The Dark Forest

You may recall that I waited a long time to read Cixin Liu's The Three-Body Problem. Indeed, though the novel had garnered lots of rave reviews, the fact that it was a translation sort of put me off. And as is habitually the case when I wait this long before reading something, I felt like an idiot for not reading the book when it first came out. The opening chapter of the Remembrance of Earth's Past series may not have been perfect, but it was a superior read.

I was curious to see where the author would take the story now that mankind was aware of the alien invasion. And I'm happy to report that The Dark Forest is as good as its predecessor!

Here's the blurb:

This near-future trilogy is the first chance for English-speaking readers to experience this multiple-award-winning phenomenon from Cixin Liu, China's most beloved science fiction author.

In The Dark Forest, Earth is reeling from the revelation of a coming alien invasion-in just four centuries' time. The aliens' human collaborators may have been defeated, but the presence of the sophons, the subatomic particles that allow Trisolaris instant access to all human information, means that Earth's defense plans are totally exposed to the enemy. Only the human mind remains a secret. This is the motivation for the Wallfacer Project, a daring plan that grants four men enormous resources to design secret strategies, hidden through deceit and misdirection from Earth and Trisolaris alike. Three of the Wallfacers are influential statesmen and scientists, but the fourth is a total unknown. Luo Ji, an unambitious Chinese astronomer and sociologist, is baffled by his new status. All he knows is that he's the one Wallfacer that Trisolaris wants dead.

Cixin Liu is the most popular science fiction author in China, but most wondered if the English translation could do justice to this series. Ken Liu's translation of The Three-Body Problem worked well for the most part. The same can be said of Joel Martinsen's translation of The Dark Forest. Sure, there are a few clunky portions here and there, and once again I have a feeling that some things got lost along the way because they could not be translated properly. The same goes for the dialogue, which did not always ring true. I'm glad that like Liu, Martinsen elected to go for footnotes to provide additional information, as there are already too many massive info-dumps throughout the novel. Ultimately, I have a feeling that the English translation is as good as it could be and that certain elements simply couldn't be translated perfectly. As a matter of course, some readers might find that off-putting. And yet, The Dark Forest is another work of big ideas and one soon forgets about these little things.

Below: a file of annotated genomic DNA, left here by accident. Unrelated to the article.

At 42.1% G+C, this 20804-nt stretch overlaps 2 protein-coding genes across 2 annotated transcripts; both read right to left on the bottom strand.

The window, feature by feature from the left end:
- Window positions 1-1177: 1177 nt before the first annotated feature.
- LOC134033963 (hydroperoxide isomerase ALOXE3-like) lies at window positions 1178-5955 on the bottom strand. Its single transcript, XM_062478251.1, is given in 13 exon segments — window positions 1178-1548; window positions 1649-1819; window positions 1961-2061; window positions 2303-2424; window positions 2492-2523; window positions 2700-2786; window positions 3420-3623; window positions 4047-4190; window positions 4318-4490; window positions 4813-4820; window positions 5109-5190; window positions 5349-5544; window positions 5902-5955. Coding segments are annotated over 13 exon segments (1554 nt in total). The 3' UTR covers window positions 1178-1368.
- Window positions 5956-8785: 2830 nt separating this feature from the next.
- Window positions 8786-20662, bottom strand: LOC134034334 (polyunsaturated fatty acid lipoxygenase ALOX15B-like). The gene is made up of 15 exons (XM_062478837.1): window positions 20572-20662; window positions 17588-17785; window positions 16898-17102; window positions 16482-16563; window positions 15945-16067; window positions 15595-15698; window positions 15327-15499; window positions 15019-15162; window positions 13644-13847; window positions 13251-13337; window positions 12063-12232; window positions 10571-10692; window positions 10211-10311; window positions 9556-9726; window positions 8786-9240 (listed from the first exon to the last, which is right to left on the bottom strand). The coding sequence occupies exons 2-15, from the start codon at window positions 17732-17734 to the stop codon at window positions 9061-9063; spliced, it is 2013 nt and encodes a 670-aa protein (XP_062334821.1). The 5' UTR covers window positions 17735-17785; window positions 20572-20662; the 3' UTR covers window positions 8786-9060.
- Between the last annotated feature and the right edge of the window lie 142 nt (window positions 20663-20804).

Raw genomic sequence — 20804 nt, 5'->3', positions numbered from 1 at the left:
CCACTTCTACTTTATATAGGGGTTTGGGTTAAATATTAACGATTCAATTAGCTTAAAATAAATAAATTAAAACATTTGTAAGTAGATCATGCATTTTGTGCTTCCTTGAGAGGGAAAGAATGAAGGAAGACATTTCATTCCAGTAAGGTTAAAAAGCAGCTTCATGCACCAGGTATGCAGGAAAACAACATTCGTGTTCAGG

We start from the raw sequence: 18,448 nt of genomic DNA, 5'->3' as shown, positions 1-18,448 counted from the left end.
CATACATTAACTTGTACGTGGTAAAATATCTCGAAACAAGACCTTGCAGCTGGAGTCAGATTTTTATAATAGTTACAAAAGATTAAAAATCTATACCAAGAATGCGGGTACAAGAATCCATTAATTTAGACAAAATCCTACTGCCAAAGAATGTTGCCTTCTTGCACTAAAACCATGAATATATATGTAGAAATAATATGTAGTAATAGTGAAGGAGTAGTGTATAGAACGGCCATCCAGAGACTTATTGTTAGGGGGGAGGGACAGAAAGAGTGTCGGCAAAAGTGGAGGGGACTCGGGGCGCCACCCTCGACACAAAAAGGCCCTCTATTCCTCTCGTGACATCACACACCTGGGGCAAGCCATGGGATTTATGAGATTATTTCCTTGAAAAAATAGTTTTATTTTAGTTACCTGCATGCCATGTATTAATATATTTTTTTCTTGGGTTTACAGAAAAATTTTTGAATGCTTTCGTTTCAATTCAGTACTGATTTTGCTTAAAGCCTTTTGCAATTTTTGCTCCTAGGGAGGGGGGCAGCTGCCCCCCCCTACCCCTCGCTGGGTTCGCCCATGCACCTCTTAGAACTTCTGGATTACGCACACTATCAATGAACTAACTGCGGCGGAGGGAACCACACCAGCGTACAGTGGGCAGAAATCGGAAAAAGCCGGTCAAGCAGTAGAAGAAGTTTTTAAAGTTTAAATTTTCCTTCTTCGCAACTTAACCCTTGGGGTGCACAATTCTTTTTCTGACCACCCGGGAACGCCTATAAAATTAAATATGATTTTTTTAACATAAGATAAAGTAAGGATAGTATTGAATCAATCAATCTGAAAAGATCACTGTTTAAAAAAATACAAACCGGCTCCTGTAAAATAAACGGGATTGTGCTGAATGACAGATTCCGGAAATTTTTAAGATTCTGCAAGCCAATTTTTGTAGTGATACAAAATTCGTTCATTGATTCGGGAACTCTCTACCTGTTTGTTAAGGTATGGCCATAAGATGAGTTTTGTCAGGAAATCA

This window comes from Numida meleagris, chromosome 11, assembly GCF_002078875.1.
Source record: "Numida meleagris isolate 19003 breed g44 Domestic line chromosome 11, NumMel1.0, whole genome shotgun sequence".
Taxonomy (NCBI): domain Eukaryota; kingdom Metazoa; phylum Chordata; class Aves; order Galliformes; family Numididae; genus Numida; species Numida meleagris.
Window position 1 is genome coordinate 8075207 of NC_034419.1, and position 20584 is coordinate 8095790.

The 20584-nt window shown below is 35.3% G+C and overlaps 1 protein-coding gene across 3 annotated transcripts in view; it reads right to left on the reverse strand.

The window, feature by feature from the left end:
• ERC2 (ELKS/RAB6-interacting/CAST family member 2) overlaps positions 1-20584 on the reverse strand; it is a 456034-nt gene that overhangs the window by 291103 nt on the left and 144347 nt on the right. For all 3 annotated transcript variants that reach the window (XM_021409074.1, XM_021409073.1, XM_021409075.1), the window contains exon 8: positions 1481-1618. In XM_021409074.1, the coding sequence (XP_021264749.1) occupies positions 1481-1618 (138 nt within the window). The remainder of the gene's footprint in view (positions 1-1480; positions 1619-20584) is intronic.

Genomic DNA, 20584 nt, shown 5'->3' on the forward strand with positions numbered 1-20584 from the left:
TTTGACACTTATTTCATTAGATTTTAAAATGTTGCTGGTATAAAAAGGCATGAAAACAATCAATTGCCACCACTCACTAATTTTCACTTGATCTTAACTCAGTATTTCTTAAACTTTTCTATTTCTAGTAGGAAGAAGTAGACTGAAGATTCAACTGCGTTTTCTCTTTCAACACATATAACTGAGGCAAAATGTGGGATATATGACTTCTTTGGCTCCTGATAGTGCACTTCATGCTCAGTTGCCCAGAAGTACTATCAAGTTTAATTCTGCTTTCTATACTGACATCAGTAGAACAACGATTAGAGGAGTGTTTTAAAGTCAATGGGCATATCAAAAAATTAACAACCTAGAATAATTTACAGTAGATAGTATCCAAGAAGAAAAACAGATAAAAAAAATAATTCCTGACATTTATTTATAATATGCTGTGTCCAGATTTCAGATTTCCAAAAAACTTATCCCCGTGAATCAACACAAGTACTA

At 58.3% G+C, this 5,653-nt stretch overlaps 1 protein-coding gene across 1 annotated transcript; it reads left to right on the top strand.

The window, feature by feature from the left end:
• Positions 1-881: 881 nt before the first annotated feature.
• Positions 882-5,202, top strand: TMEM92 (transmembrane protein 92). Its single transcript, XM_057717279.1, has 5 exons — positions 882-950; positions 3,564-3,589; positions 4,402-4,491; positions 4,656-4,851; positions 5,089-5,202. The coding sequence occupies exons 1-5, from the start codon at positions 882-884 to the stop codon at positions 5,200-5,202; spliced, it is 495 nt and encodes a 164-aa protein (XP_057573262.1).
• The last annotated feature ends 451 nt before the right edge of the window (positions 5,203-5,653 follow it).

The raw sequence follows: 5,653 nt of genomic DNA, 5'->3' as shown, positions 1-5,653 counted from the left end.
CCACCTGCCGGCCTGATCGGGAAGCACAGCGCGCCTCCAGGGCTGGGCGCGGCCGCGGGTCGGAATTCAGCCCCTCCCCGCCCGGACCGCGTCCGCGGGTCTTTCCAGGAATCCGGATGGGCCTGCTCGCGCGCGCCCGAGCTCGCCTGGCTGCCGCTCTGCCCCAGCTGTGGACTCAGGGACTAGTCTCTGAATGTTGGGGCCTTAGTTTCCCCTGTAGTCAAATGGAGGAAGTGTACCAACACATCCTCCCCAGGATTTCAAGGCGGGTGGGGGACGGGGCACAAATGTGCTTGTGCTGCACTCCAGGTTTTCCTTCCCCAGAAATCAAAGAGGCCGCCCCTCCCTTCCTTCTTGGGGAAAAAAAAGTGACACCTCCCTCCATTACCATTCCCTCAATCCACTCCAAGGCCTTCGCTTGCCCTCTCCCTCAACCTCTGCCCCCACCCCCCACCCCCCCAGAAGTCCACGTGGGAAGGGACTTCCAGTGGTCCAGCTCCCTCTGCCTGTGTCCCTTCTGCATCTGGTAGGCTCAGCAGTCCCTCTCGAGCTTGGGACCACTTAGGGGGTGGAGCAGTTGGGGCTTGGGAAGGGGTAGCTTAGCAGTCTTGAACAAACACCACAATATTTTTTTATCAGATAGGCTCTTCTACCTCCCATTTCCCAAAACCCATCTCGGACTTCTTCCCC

The vast majority of the science fiction I've read over the years was produced by American and British authors. To get the Chinese point of view regarding world events and witness how the country would react to first contact with an alien civilization was fascinating. Non-Western views were indeed quite refreshing. Given the fact that it's now the entire world reacting to the forthcoming Trisolaris invasion, we do get Western perspectives within the pages of The Dark Forest. And yet, the Chinese viewpoint more or less remains the focus of the tale. Once again, there are a lot of hard scifi concepts involved in the plot and the author did a great job "dumbing" down most of them so that virtually any genre readers can enjoy the story.

The events of this book unfold over the course of two centuries. An overwhelming sense of despair permeates everything as the inevitable defeat against a superior civilization seems assured. The Wallfacers and their strategies turned out to be a decidedly unusual and quite interesting plot device. Moving forward two hundred years into the future also changed the tempo of the novel and key players coming out of hibernation have to adapt to a vastly different world. The Great Ravine changed several aspects of life on Earth decades before. Still, something appears to have been lost along the way and it's those people who went to sleep in the early years following the discovery of the Trisolaran fleet who will play the most important role in the struggle to come.

As was the case with the first installment, the characterization can be a bit uneven. The protagonists are not necessarily deeply realized. Most act as stand-in figures representing the concepts and ideas introduced and elaborated on throughout The Dark Forest. The eccentric Luo Ji is the one who stands out the most, but it's mostly due to his importance in the resolution of the plot and not because he's memorable in any way.

Not surprisingly, like its predecessor this second volume also suffers from pacing problems. Having said that, it was never really an issue for me. The more you begin to put the pieces of the puzzle together, the more fascinating the novel becomes. Eager to discover how Cixin Liu will close the show in the final installment, Death's End.

The final verdict: 8.5/10

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